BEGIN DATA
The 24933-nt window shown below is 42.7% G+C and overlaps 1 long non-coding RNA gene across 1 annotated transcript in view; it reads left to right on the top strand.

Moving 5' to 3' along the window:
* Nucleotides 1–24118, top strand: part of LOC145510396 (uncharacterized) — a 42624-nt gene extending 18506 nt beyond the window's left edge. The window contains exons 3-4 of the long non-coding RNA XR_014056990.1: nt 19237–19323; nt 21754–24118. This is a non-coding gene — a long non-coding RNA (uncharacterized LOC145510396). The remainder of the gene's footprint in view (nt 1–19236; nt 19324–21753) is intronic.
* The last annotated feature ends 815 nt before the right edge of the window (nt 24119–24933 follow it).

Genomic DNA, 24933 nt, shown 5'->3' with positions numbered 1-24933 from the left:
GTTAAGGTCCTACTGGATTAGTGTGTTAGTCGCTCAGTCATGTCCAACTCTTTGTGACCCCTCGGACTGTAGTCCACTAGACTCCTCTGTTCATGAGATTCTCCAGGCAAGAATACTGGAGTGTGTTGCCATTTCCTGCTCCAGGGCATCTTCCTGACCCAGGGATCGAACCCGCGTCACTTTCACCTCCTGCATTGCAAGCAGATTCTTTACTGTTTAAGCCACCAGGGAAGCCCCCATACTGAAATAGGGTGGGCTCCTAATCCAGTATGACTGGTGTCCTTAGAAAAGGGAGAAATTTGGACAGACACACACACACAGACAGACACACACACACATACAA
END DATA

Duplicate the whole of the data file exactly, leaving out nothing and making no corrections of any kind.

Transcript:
The 24933-nt window shown below is 42.7% G+C and overlaps 1 long non-coding RNA gene across 1 annotated transcript in view; it reads left to right on the top strand.

Moving 5' to 3' along the window:
* Nucleotides 1–24118, top strand: part of LOC145510396 (uncharacterized) — a 42624-nt gene extending 18506 nt beyond the window's left edge. The window contains exons 3-4 of the long non-coding RNA XR_014056990.1: nt 19237–19323; nt 21754–24118. This is a non-coding gene — a long non-coding RNA (uncharacterized LOC145510396). The remainder of the gene's footprint in view (nt 1–19236; nt 19324–21753) is intronic.
* The last annotated feature ends 815 nt before the right edge of the window (nt 24119–24933 follow it).

Genomic DNA, 24933 nt, shown 5'->3' with positions numbered 1-24933 from the left:
GTTAAGGTCCTACTGGATTAGTGTGTTAGTCGCTCAGTCATGTCCAACTCTTTGTGACCCCTCGGACTGTAGTCCACTAGACTCCTCTGTTCATGAGATTCTCCAGGCAAGAATACTGGAGTGTGTTGCCATTTCCTGCTCCAGGGCATCTTCCTGACCCAGGGATCGAACCCGCGTCACTTTCACCTCCTGCATTGCAAGCAGATTCTTTACTGTTTAAGCCACCAGGGAAGCCCCCATACTGAAATAGGGTGGGCTCCTAATCCAGTATGACTGGTGTCCTTAGAAAAGGGAGAAATTTGGACAGACACACACACACAGACAGACACACACACACATACAA